Weekend Media Threads, July 6, 2019

MAD Magazine is all but dead, so is Thud, Amazon owns everything, but can Walmart challenge them?

MAD Magazine announce this week that it will will discontinue publishing new content this fall. They’ll continue to publish special editions with classic content, but there will be no new content. At this point a print media icon shutting down isn’t news, it something that occurs regularly at this point.

This particular end is of personal interest to me, however. I was a huge fan of MAD. I have a framed copy of a random issue hanging in my foyer, and keep a copy signed by my eight grade classmates in a memory box. I haven’t read the magazine regularly in well over 20 years, but I have checked in occasionally to see how the magazine is holding up.

When I did pick up a copy, what I found was what you see in MAD’s print cousins: less pages, smaller format, confusing layout, no sense of continuity, etc. I also found that I outgrew most of the humor a long time ago. Although, while the humor no longer struck a chord with me, the artwork has remained top notch, a fact that will remain through the final issue I’m sure. MAD’s artists have always been second-to-none.

I even checked in to its website on rare occasions, and started following them on various social sites. Unfortunately what I found there was a sad version of the once-great magazine. MAD and its staff of artists and writers, like many traditional media outlets, never figured out how to thrive in our modern media landscape. Unlike most media outlets, from my perspective, it didn’t feel like they even tried. Like they decided they would ride and die with a dying print presence.

With its irreverent humor, political takes, and stylized art could have positioned itself to become a unique online satire website. Instead, MAD’s web presence feels like a box to check someone checks once a week instead of a destination for users to experience new content.

The fact that Cracked will outlive MAD it terms of societal relevancy, seems like an awful joke to my 12-year-old self. I assume most of the people who visit Cracked.com have no clue its history in magazine publishing and how it was the only satire magazine to really compete with MAD. In Cracked’s Wikipedia entry they reference a joke that I always found to be true:

and it [Cracked] “spent nearly half a century with a fan base primarily comprised of people who got to the store after Mad sold out.”

MAD was always more popular and socially relevant. Yet over the past two decades MAD continued its decline into obscurity while Cracked magazine folded and it reinvented itself into a successful website.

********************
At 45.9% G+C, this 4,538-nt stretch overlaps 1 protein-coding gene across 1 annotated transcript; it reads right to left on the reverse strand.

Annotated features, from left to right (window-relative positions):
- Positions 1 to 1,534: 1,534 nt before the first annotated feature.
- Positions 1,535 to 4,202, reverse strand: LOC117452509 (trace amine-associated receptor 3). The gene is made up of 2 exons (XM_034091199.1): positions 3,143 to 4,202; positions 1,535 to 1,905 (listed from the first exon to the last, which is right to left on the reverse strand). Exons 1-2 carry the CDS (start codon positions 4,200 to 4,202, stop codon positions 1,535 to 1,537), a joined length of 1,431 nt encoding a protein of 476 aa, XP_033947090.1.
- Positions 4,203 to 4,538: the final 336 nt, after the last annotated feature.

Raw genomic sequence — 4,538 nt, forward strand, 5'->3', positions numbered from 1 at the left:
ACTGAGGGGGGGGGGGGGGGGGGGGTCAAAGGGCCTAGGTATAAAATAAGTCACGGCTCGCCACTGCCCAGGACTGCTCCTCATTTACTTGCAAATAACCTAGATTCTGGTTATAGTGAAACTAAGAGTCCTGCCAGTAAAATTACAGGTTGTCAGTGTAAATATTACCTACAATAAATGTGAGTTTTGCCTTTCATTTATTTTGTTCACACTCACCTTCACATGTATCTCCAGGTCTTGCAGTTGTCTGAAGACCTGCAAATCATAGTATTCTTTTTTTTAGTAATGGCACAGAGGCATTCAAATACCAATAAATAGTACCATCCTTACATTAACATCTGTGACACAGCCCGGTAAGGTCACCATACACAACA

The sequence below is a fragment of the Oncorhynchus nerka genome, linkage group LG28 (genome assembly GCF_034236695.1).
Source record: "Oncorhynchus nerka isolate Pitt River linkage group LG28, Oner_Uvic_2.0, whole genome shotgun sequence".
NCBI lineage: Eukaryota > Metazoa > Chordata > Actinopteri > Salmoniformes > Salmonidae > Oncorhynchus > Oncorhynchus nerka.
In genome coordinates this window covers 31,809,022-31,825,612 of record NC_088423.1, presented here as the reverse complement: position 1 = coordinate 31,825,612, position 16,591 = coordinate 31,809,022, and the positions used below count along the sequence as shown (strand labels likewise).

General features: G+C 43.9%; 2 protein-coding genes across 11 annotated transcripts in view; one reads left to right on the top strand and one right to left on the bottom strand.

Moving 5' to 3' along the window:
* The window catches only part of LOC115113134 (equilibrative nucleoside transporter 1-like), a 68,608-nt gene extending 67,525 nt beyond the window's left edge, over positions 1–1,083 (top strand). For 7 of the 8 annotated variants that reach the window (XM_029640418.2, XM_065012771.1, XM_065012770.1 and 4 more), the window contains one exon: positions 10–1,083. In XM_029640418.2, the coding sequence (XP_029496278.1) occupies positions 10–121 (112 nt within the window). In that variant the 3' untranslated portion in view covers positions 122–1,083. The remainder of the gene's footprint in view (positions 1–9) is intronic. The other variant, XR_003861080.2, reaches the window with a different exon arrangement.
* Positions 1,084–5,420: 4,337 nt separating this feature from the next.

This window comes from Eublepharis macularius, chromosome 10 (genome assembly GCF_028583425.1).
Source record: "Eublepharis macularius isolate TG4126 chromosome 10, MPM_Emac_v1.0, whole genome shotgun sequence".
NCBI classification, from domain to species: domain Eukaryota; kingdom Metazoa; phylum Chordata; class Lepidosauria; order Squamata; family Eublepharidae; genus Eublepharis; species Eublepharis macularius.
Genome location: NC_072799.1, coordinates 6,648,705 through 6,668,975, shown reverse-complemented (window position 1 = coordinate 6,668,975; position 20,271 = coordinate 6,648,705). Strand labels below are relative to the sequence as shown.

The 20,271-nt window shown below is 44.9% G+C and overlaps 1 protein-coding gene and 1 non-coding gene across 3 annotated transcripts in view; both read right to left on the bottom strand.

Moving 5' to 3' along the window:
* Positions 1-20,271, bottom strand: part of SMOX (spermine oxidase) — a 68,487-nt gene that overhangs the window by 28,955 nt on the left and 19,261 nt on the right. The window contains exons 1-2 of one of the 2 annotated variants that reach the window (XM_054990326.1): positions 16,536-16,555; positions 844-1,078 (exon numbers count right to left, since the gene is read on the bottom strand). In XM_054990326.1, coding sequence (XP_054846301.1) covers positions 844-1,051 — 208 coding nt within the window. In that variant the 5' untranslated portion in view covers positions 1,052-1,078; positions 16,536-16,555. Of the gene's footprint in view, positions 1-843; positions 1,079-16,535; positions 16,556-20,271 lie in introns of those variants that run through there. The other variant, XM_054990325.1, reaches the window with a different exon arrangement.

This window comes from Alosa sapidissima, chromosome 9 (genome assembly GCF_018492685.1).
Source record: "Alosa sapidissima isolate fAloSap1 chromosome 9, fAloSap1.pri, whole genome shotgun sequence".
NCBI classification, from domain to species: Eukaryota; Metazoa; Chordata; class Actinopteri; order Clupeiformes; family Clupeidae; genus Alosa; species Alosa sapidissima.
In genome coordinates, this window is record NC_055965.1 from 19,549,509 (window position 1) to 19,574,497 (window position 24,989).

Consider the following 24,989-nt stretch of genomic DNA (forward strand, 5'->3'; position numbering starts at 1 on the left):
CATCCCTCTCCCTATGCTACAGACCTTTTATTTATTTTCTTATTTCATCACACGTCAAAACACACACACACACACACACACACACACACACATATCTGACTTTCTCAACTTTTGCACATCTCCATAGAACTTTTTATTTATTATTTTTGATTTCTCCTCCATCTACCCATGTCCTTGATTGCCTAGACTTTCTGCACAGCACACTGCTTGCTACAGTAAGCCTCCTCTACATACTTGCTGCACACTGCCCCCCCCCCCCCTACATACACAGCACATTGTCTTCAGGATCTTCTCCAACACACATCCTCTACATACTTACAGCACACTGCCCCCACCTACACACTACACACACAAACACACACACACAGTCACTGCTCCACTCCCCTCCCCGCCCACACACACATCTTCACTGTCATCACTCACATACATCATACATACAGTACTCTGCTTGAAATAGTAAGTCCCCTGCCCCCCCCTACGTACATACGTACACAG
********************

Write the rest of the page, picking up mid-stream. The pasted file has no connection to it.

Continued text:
Somewhere I imagine Sylvester P. Smythe standing over Alfred E. Neuman laughing.

Thud!

Not that building a satire/comedy brand is easy, just ask Elon Musk.

Before I read that linked article I had never heard of Thud, or at least I don’t remember hearing about it. Thud is a satire brand that was envisioned to consist of more than just a website. Announced in March of 2014, Thud would create fake brands, products, and museum installations that would exist in real world.

The reason I, and I’m guessing most people, never heard of it is because it got off to a rough start and never found an audience. Which was a result of its “quirky and limited” marketing:

Thud’s quirky and limited approach to marketing meant that few people discovered its projects. Of its initial send-ups, two out of the three that include social media components have fewer than 150 followers combined across their Twitter and Instagram pages. The most successful project, DNA Friend, has around 2,000 followers across both platforms.

I looked through some of the brands they did create and they just scream of trying too hard. I’m all for quirky, and love satire, but nothing hear strikes me a something that is needed. And apparently most people agree.

Amazon owns everything

I came across this list from BuzzFeed News on businesses owned by Amazon (of course named with more SEO value than I wrote above). According to the article, “Amazon will make up an estimated 38% of the U.S. e-commerce market this year.” According to Shopify, the e-commerce market in the U.S. is $561 billion. Amazon’s e-commerce business will bring in $213 billion in 2019. To match this you would need to combine the e-commerce markets of Canada ($44b), Germany ($77b), and the U.S. ($93b).

That’s incredible.

What’s even more incredible is the number of individual businesses that Amazon owns that makes up its empire. They even own a wind farm.

Can anyone challenge Amazon?

One of Amazon’s main competitors in e-commerce is Walmart. Actually with just 4.7 percent of the market, it might not be fair to call they a competitor. At least not yet.

Walmart has moved aggressively into the e-commerce space over the past few years in order to position themselves as a competitor. More than you can save for most retailers. Although its currently behind the curve, credit Walmart for recognizing the future and quickly carving out a path to get there. At least they understand what they need to do.

But can they do it?

As with any traditional brand that aggressively moves into the digital world, it will be tough. A fact that is detailed in this Recode article on Walmart’s internal conflict in regards to its race against Amazon.

It’s not easy for a company to move into a new space. There is a huge amount of risk. It’s uncomfortable, unnerving and, when you’re in catch-up mode, can be a money-losing proposition in the short-term causes. Which can cause internal strife. A reality, according to Recode, that Walmart is now fully entrenched in.